Black Gold

Set in the Arabian states during the 1930s, Black Gold tells of warring rulers Nesib (Banderas), a man who craves progress, and his neighbouring sultan, Amar (Strong), a fierce conservative who has already given his sons to Nesib as part of an uneasy peace treaty.  When an American oilman arrives with news that great wealth lurks beneath the sand separating their kingdoms, Nesib sees a chance to bring his people into the modern age, promising schools, hospitals and maybe the occasional extravagance for himself. Amar, however, sees the oil as a test from God and something only an infidel would be interested in. With civil war soon looming on the horizon, young Auda – Amar’s more bookish son, played by A Prophet’s Tahar Rahim – becomes a tool of negotiation between the two, finding himself torn between loyalty to his father and allegiance to the man who has raised him.

Watching the above set-up play out onscreen, it quickly becomes apparent that Black Gold is something of a love letter to a cinematic time gone by.  From its sweeping desert setting to its English language presentation of a culture “far, far away”, it’s clear that the film has high hopes of bringing a touch of David Lean back to the big screen. James Horner’s score is a perfect illustration of these classical aspirations, its more soaring themes evoking the grandeur of Lawrence of Arabia, whilst chirpier string movements lend a sense of old fashioned whimsy to a montage of opening ceremonies for Nesib’s expanding community projects.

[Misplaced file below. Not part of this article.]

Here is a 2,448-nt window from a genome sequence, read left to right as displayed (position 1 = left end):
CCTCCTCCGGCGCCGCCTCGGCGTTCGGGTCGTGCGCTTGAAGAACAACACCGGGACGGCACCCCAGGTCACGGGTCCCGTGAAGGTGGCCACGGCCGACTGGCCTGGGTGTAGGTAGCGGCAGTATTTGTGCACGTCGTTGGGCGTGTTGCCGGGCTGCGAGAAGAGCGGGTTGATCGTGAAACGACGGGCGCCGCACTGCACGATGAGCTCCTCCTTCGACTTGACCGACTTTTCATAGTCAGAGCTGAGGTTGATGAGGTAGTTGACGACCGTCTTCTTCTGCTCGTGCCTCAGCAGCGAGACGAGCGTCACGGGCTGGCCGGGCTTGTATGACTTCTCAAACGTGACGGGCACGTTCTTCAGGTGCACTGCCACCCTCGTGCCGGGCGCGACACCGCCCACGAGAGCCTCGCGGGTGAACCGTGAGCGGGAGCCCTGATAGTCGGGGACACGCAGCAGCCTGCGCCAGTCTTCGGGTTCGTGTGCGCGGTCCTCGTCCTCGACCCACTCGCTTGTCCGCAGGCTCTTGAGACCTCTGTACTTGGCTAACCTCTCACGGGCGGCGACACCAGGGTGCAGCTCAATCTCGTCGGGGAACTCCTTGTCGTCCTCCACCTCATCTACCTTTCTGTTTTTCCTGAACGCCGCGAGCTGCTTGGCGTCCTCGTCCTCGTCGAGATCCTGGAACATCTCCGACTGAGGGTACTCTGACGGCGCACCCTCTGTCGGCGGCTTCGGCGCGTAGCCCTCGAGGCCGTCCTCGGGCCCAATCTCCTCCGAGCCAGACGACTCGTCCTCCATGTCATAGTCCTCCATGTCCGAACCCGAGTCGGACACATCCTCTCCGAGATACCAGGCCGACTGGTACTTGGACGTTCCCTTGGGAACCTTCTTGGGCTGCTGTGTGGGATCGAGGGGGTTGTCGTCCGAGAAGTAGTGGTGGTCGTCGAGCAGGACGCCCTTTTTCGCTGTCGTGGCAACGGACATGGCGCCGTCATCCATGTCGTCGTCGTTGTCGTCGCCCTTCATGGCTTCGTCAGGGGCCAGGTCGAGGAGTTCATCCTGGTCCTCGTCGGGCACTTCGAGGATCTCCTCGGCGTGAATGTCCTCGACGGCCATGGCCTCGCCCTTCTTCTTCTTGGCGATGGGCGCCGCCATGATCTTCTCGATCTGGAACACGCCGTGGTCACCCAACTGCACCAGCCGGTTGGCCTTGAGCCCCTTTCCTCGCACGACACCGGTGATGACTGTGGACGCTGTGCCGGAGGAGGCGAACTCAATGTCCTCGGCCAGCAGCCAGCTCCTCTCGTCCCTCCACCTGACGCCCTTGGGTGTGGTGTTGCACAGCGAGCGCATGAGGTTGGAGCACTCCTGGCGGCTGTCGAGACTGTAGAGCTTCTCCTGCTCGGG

Yet where the silent cinema of The Artist succeeded in reintroducing modern audiences to the stripped down charm of a movie going yesteryear, Black Gold’s excessive loudness causes it to feel less like a tribute and more like an unintentional parody of its influences. With a script seemingly written out in strokes as broad as crayon and a cast drawn together from every corner of the globe – to play Arabs, speaking English – the tone becomes awkward enough that it seems consistently both exaggerated and earnest, placing us in a world where statements as trite as “tears are a waste of water” can be spoken out loud and with complete sincerity. Meanwhile, whilst some actors chew on the scenery, others are left blending into it, with Frieda Pinto’s role as Nesib’s daughter and Auda’s love interest giving her little to do but stare confusedly whilst the men folk talk.

There are some rewarding moments. Riz Ahmed puts in an amusing turn as Auda’s half-brother, the sceptical doctor of Amar’s kingdom, administering a much needed dose of intentional comic relief to the film’s stony-faced silliness. And, as the narrative reaches its final act, director Jean-Jacques Annaud and cinematographer Jean-Marie Dreujou succeed in capturing some spectacular images of calm and combat – from the sturdy, defiant march of Auda’s camel mounted rebels, to the frenetic rattle of machine guns inside Nesib’s armoured vehicles.  Sadly though, such flourishes may as well be mirages on the sand, offering only mere glimmers of hope against their barren surroundings. Don’t let them fool you; Black Gold is definitely one modern epic that fails to strike oil.

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